It hasn't been a good run for Uncle Joe in recent months. What issues are tripping him up?

More Show less

Three years ago, Facebook changed its algorithms to mitigate online rage and misinformation. But it only made Facebook worse by boosting toxic engagement, says Nick Thompson, The Atlantic CEO & former WIRED editor-in-chief. Thompson believes Facebook simply got in over its head, rather than becoming intentionally "evil" like, say, Big Tobacco with cigarettes. "I think they just created something they couldn't control. And I think they didn't grasp what was happening until too late." Watch his interview with Ian Bremmer on the latest episode of GZERO World.

From overall health and wellness to representation in the global workforce, women and girls have faced serious setbacks over the past 18+ months. They also hold the key to more robust and inclusive growth in the months and years ahead: McKinsey & Company estimates that centering recovery efforts on women could contribute $13 trillion to global GDP by 2030.

On October 28th at 12pm ET, as part of our "Measuring What Matters" series, GZERO Media and the Bill & Melinda Gates Foundation will look beyond traditional indicators of economic recovery to examine COVID-19's impact on girls and women, specifically in the areas of health and employment.

More Show less

This year, American kids who've asked Santa for L.O.L. Surprise! dolls, Nerf blasters, or classic Legos may be disappointed. The delivery of these and other in-demand toys could be delayed due to pandemic-related supply chain disruptions that are still hitting US businesses and consumers hard. Container vessels loaded with precious cargo are waiting days to enter busy US ports, while within the country truck drivers are working flat out to meet soaring demand for goods of all kinds. Products are getting wildly expensive or arriving late. Here's a snapshot of the problem, showing longer delivery times, skyrocketing freight and shipping costs, and trucker employment.

Bolsonaro accused of crimes against humanity: A long-running Senate investigation in Brazil has found that by downplaying the severity of COVID, dithering on vaccines, and promoting quack cures, President Jair Bolsonaro directly caused the deaths of hundreds of thousands of people. An earlier version of the report went so far as to recommend charges of homicide and genocide as well, but that was pulled back in the final copy to a mere charge of "crimes against humanity", according to the New York Times. The 1,200-page report alleges Bolsonaro's policies led directly to the deaths of at least half of the 600,000 Brazilians who have succumbed to the virus. It's a bombshell charge, but it's unlikely to land Bolsonaro in the dock — for that to happen he'd have to be formally accused by the justice minister, an ally whom he appointed, and the lower house of parliament, which his supporters control. Still, as the deeply unpopular Bolsonaro limps towards next year's presidential election, a rap of this kind isn't going to help.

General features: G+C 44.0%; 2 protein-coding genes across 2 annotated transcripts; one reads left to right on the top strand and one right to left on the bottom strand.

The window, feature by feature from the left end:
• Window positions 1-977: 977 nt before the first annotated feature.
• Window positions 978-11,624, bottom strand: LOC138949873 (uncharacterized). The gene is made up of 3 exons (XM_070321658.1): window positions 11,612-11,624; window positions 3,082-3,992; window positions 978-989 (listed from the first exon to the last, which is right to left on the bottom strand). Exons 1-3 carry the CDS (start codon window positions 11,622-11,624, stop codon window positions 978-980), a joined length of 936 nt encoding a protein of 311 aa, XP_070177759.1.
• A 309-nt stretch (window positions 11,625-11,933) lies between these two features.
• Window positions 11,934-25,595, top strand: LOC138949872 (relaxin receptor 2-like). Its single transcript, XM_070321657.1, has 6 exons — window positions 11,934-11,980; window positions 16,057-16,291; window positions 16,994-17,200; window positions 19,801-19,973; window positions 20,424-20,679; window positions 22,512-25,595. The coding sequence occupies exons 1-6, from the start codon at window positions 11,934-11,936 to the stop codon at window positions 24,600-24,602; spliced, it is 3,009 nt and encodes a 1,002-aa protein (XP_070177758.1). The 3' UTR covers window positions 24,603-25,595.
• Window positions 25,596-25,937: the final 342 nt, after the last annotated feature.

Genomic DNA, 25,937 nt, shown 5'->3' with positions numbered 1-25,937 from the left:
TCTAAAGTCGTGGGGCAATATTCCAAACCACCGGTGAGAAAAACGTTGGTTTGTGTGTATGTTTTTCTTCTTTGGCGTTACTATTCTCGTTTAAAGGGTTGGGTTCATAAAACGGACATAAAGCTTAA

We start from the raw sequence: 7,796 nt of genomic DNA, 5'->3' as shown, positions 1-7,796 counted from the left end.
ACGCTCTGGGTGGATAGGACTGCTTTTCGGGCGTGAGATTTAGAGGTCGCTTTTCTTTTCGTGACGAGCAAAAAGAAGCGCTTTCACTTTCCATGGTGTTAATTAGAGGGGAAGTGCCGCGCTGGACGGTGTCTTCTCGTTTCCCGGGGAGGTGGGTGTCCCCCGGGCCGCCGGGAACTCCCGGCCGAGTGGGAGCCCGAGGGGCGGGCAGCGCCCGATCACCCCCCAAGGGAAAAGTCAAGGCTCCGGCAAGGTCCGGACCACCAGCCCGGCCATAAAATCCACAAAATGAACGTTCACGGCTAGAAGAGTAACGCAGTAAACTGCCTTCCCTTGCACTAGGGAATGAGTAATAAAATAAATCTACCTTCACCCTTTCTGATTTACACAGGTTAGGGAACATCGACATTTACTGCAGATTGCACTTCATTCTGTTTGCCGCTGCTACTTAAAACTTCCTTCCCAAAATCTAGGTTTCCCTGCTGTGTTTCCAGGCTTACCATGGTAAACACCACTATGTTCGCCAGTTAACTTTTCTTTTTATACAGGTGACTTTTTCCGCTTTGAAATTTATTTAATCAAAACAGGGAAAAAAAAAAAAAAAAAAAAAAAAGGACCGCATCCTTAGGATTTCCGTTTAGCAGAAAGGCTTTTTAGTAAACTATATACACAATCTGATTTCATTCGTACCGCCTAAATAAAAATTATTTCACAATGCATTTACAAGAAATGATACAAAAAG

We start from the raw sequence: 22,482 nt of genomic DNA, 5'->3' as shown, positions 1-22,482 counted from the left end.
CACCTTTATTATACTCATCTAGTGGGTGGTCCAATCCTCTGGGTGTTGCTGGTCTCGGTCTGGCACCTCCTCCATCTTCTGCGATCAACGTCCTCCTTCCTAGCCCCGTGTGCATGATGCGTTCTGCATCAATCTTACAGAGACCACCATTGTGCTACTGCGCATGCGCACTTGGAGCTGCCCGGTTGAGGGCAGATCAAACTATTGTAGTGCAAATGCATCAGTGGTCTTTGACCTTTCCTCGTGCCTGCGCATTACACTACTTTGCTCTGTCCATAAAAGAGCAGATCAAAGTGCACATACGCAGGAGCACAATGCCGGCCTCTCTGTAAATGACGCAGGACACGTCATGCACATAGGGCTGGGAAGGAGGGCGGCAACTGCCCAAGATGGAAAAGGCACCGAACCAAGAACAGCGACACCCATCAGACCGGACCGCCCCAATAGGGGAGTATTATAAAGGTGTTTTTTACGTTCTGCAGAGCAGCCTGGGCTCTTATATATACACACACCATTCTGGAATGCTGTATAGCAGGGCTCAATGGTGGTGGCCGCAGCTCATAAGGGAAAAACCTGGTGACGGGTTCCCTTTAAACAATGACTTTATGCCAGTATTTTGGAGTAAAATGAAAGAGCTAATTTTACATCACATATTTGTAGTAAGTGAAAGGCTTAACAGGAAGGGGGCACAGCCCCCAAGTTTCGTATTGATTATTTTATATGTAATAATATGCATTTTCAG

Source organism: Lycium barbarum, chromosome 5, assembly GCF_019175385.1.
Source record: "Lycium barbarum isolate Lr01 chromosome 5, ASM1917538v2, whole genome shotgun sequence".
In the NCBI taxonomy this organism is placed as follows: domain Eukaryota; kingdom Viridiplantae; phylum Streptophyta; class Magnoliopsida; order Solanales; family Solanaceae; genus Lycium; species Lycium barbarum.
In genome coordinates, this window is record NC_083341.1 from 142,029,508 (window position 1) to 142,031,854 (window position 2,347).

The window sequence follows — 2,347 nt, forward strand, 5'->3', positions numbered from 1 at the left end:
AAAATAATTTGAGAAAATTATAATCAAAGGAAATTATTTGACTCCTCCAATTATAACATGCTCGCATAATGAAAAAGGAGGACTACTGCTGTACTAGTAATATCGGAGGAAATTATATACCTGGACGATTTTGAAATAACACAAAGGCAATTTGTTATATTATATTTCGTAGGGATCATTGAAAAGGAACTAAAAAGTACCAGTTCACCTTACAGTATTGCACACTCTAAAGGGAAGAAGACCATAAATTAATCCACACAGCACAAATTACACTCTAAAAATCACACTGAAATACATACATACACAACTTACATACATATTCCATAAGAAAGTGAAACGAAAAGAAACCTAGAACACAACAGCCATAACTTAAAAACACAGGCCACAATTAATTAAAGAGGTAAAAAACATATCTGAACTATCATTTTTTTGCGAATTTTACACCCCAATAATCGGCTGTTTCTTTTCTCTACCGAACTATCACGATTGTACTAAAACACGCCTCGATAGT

More Show less

11,412: Irmgard Furchner, a 92-year-old former typist at a Nazi concentration camp in Germany, is facing trial for contributing to the murder of 11,412 people there. Furchner tried to escape German authorities in late September by sneaking out of her nursing home, but was arrested hours later and slapped with an electronic wrist tag.

More Show less

If you had to guess which current world leader has made the most trips to Africa, who would you say? China's Xi Jinping? Nope, hardly — he's been there just four times. France's Emmanuel Macron? Pas de tout.

The answer may surprise you: it's Turkish President Recep Tayyip Erdogan, who's been to the continent more times than the leader(s) of any other non-African state. Just this week he notched his 28th visit, with stops in Angola, Nigeria, and Togo. Sure, being in power for two decades creates a lot of opportunities for exotic travel, but even Russia's Vladimir Putin isn't close: he's been to Africa just five times, all to visit South Africa or Egypt.

More Show less

Subscribe to GZERO Media's newsletter, Signal

GZEROMEDIA

Subscribe to GZERO Media's newsletter: Signal

GZEROMEDIA

Subscribe to GZERO Media's newsletter: Signal